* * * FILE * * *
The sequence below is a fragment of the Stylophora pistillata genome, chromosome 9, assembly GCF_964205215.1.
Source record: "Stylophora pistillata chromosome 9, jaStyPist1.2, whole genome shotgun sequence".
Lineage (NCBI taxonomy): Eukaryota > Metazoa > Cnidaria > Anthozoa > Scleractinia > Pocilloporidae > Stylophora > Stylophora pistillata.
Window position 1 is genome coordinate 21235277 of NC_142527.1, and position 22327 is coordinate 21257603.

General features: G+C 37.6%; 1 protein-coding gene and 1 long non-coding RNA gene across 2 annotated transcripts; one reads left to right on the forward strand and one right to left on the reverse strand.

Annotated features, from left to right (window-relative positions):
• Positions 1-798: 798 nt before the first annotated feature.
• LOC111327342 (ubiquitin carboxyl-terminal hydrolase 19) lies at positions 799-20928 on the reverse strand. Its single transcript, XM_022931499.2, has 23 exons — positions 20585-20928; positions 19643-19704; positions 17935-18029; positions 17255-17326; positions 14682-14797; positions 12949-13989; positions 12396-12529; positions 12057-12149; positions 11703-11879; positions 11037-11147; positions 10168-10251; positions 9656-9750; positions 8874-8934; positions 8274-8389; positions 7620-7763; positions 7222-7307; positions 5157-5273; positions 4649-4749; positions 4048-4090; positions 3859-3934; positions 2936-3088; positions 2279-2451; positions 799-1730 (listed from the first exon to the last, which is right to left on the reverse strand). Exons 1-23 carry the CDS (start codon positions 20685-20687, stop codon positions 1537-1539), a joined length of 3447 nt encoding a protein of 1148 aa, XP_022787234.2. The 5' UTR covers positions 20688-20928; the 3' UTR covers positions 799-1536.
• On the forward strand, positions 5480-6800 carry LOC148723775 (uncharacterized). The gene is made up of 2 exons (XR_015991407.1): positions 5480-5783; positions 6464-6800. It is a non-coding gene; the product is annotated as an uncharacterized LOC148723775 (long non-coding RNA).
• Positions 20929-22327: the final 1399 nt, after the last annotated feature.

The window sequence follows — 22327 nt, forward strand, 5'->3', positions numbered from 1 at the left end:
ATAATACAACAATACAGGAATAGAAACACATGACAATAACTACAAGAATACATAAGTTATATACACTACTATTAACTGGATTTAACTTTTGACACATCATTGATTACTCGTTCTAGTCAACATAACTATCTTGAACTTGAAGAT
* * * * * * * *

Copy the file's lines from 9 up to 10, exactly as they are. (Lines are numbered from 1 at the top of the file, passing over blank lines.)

• On the forward strand, positions 5480-6800 carry LOC148723775 (uncharacterized). The gene is made up of 2 exons (XR_015991407.1): positions 5480-5783; positions 6464-6800. It is a non-coding gene; the product is annotated as an uncharacterized LOC148723775 (long non-coding RNA).
• Positions 20929-22327: the final 1399 nt, after the last annotated feature.